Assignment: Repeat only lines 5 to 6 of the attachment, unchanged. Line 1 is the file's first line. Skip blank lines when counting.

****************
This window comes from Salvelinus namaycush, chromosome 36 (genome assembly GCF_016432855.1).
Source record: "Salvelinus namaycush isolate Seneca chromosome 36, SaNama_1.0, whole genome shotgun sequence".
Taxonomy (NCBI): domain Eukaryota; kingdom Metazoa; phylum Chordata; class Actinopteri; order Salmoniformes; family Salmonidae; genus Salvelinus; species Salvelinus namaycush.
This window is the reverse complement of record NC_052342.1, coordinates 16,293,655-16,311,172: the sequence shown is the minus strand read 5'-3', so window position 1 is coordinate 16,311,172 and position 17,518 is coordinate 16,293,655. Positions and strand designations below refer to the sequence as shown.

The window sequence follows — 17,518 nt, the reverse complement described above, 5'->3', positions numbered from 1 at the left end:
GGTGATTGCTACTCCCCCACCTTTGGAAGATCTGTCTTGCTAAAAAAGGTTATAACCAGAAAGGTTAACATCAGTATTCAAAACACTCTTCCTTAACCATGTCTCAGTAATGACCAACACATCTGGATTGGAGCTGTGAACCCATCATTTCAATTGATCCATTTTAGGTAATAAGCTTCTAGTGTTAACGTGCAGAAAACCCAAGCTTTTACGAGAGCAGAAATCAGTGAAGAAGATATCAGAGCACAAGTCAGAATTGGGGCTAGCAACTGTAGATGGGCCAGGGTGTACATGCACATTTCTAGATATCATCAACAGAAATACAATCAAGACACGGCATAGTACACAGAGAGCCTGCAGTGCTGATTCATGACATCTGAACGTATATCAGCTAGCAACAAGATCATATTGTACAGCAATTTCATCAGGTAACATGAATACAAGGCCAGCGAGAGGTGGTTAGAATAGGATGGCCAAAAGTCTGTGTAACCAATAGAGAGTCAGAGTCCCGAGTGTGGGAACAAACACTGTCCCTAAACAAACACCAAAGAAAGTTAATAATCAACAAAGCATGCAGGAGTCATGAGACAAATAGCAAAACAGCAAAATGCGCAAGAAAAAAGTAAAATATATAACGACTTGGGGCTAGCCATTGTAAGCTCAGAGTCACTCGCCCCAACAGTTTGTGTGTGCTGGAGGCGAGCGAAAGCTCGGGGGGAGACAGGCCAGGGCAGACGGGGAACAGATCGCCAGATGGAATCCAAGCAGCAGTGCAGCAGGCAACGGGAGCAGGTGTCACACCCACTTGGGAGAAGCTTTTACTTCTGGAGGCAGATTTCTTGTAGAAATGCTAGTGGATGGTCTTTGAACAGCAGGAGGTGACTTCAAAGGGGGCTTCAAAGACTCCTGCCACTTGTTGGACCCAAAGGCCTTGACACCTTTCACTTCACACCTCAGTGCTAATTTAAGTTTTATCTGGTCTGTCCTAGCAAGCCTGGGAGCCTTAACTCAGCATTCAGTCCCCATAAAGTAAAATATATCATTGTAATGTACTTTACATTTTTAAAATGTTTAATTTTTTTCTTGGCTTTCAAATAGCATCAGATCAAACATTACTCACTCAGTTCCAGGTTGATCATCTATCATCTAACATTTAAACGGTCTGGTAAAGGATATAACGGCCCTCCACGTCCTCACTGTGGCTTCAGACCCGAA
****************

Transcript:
The window sequence follows — 17,518 nt, the reverse complement described above, 5'->3', positions numbered from 1 at the left end:
GGTGATTGCTACTCCCCCACCTTTGGAAGATCTGTCTTGCTAAAAAAGGTTATAACCAGAAAGGTTAACATCAGTATTCAAAACACTCTTCCTTAACCATGTCTCAGTAATGACCAACACATCTGGATTGGAGCTGTGAACCCATCATTTCAATTGATCCATTTTAGGTAATAAGCTTCTAGTGTTAACGTGCAGAAAACCCAAGCTTTTACGAGAGCAGAAATCAGTGAAGAAGATATCAGAGCACAAGTCAGAATTGGGGCTAGCAACTGTAGATGGGCCAGGGTGTACATGCACATTTCTAGATATCATCAACAGAAATACAATCAAGACACGGCATAGTACACAGAGAGCCTGCAGTGCTGATTCATGACATCTGAACGTATATCAGCTAGCAACAAGATCATATTGTACAGCAATTTCATCAGGTAACATGAATACAAGGCCAGCGAGAGGTGGTTAGAATAGGATGGCCAAAAGTCTGTGTAACCAATAGAGAGTCAGAGTCCCGAGTGTGGGAACAAACACTGTCCCTAAACAAACACCAAAGAAAGTTAATAATCAACAAAGCATGCAGGAGTCATGAGACAAATAGCAAAACAGCAAAATGCGCAAGAAAAAAGTAAAATATATAACGACTTGGGGCTAGCCATTGTAAGCTCAGAGTCACTCGCCCCAACAGTTTGTGTGTGCTGGAGGCGAGCGAAAGCTCGGGGGGAGACAGGCCAGGGCAGACGGGGAACAGATCGCCAGATGGAATCCAAGCAGCAGTGCAGCAGGCAACGGGAGCAGGTGTCACACCCACTTGGGAGAAGCTTTTACTTCTGGAGGCAGATTTCTTGTAGAAATGCTAGTGGATGGTCTTTGAACAGCAGGAGGTGACTTCAAAGGGGGCTTCAAAGACTCCTGCCACTTGTTGGACCCAAAGGCCTTGACACCTTTCACTTCACACCTCAGTGCTAATTTAAGTTTTATCTGGTCTGTCCTAGCAAGCCTGGGAGCCTTAACTCAGCATTCAGTCCCCATAAAGTAAAATATATCATTGTAATGTACTTTACATTTTTAAAATGTTTAATTTTTTTCTTGGCTTTCAAATAGCATCAGATCAAACATTACTCACTCAGTTCCAGGTTGATCATCTATCATCTAACATTTAAACGGTCTGGTAAAGGATATAACGGCCCTCCACGTCCTCACTGTGGCTTCAGACCCGAA